One other caveat: As will be true for all of the entries and articles in this series, if you’ve already mastered or maxed out the topic at hand to the best of your ability level, you’ll reap far fewer benefits or none at all from my suggestions – good for you that you figured it out, but sorry I couldn’t help you out more. Happy climbing and training!

Weight Training Using Deadlifts: Ultimate Core Exercise for Rock Climbers & Improved Fitness Overall

Training Advice to Improve Your Climbing Weaknesses for Better Climbing Performance (Climbing Training Talk 12 by Pro Climber/Climbing Coach Alli Rainey)

If you’re going to do one single weight-training exercise or one core exercise, I urge you to choose the deadlift. Learn to do it properly, and this exercise can help improve not only your climbing performance but also, your life in general.

These days, I love deadlifts. That’s because I seek out the most efficient and effective means to work on weaknesses to improve my climbing ability, and deadlifts fit in with this approach perfectly.

What do deadlifts have to do with rock climbing, you ask?

Climbers often make the mistake of equating core with abs, but they’re not the same thing. Abs are a part of your core, sure. Strong abs can help you get your feet back on if they come off on a steep climb. But what if you could make it so your feet didn’t pop off – so they only ever came off when you truly needed to dyno? That’s where deadlifts come into play.

As explained by David Robson in his article Deadlifts: The King of Mass-Builders?, “deadlifting will strengthen the entire back and its surrounding muscles, making this lift great for rehabilitative, and preventative, purposes. In fact, the deadlift is the most effective exercise for building the core strength that supports all other major muscle groups.”

What climber wouldn’t want that?

Deadlifts can enhance and improve your climbing ability by building up your core strength. You’ll notice this particularly on steeper rock, since deadlifts engage the same muscle groups you use to help keep your feet on the rock. In other words, they’ll improve your ability to hold core tension from the tips of your toes through the tips of your fingers. (Adding in some front shoulder raises will help out with this as well). If you don’t use grip wraps, deadlifts will also eventually challenge your grip strength. And, as I mentioned earlier, adding deadlifts to your climbing training routine will increase your core strength and stability not only for climbing but also, for real-life applications, by improving your ability to lift heavy objects without injury.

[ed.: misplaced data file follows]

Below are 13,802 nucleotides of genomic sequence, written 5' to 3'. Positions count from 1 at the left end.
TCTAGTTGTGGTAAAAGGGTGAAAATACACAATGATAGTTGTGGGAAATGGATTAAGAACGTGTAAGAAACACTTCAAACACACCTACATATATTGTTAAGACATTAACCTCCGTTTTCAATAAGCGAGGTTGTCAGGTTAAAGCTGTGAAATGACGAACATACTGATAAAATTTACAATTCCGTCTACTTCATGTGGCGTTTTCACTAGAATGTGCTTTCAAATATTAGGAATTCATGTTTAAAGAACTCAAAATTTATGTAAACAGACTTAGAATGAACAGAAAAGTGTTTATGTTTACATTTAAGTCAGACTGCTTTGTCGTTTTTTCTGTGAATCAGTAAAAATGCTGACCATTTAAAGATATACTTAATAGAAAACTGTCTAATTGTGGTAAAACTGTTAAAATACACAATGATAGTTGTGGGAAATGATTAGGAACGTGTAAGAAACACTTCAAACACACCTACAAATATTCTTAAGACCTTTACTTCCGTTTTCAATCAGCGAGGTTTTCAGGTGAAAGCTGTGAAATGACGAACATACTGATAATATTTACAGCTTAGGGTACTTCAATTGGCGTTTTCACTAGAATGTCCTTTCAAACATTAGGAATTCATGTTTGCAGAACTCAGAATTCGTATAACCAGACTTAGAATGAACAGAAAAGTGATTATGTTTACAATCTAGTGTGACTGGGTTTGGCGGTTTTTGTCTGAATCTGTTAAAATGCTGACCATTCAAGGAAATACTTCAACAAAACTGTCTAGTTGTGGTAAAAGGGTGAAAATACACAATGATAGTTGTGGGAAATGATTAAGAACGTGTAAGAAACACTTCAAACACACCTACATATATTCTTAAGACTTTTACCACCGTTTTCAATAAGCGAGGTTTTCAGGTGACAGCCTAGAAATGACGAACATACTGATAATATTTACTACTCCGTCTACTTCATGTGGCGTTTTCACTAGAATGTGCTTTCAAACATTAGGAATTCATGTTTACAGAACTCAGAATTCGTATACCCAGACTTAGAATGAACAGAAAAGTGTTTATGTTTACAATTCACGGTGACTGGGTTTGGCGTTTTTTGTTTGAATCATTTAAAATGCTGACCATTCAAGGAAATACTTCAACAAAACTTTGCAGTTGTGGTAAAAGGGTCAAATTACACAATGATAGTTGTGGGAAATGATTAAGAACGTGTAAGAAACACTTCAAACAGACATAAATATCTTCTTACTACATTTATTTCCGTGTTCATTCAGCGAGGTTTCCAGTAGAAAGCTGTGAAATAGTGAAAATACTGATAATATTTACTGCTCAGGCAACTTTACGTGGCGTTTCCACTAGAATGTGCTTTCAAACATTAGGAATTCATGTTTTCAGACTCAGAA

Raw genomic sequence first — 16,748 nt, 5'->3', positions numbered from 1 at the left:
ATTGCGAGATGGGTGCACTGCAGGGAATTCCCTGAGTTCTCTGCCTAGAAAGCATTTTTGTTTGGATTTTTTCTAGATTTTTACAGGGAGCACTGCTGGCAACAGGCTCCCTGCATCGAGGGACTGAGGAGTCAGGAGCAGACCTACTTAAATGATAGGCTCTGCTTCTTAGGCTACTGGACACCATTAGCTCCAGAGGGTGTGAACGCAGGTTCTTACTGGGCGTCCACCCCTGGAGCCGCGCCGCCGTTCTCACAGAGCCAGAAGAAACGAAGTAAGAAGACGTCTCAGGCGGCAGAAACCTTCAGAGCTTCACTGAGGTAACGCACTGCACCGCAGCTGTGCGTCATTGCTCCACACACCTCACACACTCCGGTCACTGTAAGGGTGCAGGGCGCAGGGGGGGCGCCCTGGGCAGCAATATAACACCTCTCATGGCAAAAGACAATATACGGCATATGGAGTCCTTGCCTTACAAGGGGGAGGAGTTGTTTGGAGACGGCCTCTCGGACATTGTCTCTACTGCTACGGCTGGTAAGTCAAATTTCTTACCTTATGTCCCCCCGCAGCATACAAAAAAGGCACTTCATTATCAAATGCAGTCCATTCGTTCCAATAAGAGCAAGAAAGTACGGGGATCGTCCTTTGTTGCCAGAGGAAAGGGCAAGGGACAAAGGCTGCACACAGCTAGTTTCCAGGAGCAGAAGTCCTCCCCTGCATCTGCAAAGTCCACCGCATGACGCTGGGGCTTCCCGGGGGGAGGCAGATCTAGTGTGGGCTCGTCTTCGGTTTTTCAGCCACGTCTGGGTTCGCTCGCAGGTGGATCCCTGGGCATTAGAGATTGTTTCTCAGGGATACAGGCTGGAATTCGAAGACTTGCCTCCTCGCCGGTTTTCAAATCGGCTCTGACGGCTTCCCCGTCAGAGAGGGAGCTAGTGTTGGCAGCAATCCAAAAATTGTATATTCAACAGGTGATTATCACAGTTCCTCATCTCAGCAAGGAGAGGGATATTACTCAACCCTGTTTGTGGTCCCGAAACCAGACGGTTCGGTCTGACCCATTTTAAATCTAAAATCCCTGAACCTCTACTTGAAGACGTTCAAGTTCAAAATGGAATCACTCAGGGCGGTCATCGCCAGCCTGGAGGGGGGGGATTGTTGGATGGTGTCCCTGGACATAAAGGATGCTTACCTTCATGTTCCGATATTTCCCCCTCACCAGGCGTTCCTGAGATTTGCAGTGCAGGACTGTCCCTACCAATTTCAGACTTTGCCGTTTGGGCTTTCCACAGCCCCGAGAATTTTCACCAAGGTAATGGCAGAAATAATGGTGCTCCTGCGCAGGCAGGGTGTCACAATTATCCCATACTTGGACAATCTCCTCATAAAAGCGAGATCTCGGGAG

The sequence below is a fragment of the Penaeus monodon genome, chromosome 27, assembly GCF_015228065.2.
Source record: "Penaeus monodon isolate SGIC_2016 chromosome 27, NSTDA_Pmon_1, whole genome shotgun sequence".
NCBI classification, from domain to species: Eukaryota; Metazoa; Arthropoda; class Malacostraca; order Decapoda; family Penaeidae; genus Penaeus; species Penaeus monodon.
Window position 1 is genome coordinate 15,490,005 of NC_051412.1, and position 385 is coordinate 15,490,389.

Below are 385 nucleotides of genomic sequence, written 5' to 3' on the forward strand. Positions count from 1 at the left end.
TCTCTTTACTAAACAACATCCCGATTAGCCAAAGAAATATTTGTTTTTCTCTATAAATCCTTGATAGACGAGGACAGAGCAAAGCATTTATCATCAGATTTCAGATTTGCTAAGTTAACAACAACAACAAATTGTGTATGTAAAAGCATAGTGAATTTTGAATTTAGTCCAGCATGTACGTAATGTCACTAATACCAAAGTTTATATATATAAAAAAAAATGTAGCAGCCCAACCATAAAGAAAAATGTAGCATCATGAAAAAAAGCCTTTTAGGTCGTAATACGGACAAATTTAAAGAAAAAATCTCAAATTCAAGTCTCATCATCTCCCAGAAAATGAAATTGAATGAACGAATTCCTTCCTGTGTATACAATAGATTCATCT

People get scared by deadlifts because they think deadlifts will injure them, but my guess is that a life without deadlifting stands a greater chance of injuring you if you ever have to lift and carry objects – because if your body isn’t trained to do so with proper form and strong enough to handle the weight of daily living tasks, you can get injured just from picking something up. However, if you’ve trained proper lifting form regularly in the gym and strengthened your body with deadlifts gradually, you’ll be less likely to sustain an injury from life challenges that involve lifting. Couple this with the fact that deadlifting stands to improve your climbing ability, and most climbers should be running to the gym to learn how to deadlift safely and smartly from a trained professional.

As is true with all new exercises, start slowly, get a professional to observe and modify your form until you know how to lift properly, and move the weight up slowly, always paying attention to form, since it’s true that you can get injured if you deadlift with bad form. BodyBuilding.com and StrongLifts.com provide helpful illustrations and pointers about how to safely perform deadlifts (as does the Dave Robson article linked above). StrongLifts.com also provides 5 Reasons Why Deadlifts Are Killing Your Lower Back, which can help you figure out and correct any technical errors you may encounter when deadlifting. And finally, as I mentioned in yesterday’s blog as well, ExRx.net provides deadlift standards to help you establish some goals for your deadlift training.